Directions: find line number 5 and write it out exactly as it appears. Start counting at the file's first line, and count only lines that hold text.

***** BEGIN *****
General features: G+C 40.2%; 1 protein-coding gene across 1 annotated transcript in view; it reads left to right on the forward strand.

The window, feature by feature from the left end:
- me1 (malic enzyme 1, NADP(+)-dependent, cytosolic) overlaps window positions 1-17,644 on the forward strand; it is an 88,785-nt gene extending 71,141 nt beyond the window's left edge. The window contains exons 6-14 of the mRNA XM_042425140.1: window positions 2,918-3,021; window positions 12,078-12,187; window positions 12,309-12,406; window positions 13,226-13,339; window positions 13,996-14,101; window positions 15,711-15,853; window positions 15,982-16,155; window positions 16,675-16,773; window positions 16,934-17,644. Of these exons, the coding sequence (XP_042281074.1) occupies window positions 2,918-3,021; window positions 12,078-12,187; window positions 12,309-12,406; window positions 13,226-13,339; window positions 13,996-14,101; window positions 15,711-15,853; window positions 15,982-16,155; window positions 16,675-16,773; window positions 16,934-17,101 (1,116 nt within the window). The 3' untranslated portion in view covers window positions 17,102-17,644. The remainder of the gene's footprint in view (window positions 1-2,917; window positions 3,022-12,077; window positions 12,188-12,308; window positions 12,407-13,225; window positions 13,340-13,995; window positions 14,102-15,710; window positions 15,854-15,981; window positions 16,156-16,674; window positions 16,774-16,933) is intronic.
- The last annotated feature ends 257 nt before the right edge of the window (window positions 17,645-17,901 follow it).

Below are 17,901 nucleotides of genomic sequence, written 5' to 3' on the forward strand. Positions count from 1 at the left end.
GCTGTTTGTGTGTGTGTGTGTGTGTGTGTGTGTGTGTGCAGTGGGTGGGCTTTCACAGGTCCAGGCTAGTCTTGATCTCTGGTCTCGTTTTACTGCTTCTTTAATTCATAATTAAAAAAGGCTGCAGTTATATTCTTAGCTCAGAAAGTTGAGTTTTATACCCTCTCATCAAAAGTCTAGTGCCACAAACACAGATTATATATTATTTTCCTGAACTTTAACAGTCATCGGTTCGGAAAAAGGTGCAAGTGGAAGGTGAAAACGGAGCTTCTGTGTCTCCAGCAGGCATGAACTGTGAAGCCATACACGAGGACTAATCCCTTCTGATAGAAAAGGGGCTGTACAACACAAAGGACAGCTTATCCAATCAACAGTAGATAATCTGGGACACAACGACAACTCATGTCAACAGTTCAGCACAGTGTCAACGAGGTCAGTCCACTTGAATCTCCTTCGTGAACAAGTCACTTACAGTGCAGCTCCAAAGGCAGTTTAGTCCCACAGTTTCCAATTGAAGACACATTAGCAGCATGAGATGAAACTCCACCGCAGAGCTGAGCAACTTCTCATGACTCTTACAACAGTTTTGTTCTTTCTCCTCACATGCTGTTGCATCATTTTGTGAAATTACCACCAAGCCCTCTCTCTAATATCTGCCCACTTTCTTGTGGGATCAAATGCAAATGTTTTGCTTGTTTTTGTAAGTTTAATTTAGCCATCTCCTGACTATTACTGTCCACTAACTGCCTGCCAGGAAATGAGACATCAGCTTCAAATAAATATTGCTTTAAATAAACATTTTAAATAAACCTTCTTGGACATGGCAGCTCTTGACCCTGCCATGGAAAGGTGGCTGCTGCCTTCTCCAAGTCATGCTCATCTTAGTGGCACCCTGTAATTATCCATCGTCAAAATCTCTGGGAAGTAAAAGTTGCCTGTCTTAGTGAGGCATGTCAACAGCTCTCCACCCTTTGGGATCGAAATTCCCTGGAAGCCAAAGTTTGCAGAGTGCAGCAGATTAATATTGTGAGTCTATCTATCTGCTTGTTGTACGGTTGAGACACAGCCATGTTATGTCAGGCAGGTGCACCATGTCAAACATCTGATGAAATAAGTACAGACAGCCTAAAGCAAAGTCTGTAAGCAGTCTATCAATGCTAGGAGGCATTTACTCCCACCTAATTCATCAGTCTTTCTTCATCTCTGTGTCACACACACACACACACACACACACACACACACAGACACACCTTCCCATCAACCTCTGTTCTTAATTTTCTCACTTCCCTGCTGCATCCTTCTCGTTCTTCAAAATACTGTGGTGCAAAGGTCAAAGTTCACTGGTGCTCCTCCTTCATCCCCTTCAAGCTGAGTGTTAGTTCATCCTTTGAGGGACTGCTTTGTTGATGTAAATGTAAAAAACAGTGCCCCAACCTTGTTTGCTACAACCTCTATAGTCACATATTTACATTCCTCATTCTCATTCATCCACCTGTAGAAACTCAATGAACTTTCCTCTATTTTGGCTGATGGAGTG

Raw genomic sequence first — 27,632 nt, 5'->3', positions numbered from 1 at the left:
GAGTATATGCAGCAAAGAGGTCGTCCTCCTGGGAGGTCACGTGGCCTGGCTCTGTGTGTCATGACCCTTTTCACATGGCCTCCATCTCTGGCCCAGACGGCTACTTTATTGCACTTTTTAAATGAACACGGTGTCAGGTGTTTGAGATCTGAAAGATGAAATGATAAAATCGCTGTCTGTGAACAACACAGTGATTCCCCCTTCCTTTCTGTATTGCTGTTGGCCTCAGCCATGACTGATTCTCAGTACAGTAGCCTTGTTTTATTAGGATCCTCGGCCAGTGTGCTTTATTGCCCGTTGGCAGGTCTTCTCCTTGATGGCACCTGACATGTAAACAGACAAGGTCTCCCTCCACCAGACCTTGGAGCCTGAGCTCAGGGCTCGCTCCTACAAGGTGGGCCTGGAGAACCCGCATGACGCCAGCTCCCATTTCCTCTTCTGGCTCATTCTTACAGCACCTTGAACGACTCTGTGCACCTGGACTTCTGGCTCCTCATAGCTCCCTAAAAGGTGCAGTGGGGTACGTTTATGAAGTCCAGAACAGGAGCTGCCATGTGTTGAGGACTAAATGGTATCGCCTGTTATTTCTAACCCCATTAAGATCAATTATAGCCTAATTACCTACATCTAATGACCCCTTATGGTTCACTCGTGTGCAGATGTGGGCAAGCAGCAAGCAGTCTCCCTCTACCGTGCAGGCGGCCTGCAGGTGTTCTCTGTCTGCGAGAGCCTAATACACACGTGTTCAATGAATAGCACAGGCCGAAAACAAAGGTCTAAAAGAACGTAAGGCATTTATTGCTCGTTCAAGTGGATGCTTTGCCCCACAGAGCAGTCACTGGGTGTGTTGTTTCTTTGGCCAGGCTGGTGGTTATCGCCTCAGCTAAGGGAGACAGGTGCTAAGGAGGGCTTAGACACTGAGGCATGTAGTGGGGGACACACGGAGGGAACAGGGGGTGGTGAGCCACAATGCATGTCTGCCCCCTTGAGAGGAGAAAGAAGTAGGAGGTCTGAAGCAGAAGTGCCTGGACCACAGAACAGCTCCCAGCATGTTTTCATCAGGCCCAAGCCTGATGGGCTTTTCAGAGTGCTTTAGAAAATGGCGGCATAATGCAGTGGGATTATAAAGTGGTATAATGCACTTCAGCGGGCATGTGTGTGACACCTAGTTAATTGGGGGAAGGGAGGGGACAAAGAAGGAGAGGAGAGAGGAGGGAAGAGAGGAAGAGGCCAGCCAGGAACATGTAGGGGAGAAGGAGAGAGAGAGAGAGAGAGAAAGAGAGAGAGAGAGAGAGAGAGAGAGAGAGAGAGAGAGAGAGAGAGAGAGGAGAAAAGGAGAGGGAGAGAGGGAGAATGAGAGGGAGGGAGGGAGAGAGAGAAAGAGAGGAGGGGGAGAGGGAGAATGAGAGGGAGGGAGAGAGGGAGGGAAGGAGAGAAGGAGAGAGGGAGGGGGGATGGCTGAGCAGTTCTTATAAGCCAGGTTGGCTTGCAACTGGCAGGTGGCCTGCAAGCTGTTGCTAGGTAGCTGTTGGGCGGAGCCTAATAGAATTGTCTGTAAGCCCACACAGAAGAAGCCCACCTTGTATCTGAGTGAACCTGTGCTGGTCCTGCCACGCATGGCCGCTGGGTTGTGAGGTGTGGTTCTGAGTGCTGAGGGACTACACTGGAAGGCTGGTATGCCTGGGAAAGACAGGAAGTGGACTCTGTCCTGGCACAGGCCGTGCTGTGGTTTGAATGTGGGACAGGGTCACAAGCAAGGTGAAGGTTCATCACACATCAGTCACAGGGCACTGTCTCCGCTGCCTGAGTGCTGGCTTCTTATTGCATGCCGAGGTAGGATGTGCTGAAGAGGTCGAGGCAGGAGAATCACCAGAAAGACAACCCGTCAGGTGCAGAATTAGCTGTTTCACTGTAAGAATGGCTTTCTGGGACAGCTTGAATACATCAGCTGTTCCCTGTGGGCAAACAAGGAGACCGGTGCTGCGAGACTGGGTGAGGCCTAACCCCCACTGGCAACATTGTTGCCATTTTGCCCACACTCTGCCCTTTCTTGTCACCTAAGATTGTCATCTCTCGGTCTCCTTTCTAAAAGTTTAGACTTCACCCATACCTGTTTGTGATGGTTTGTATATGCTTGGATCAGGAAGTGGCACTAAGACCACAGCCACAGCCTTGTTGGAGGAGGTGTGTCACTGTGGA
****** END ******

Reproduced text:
Below are 17,901 nucleotides of genomic sequence, written 5' to 3' on the forward strand. Positions count from 1 at the left end.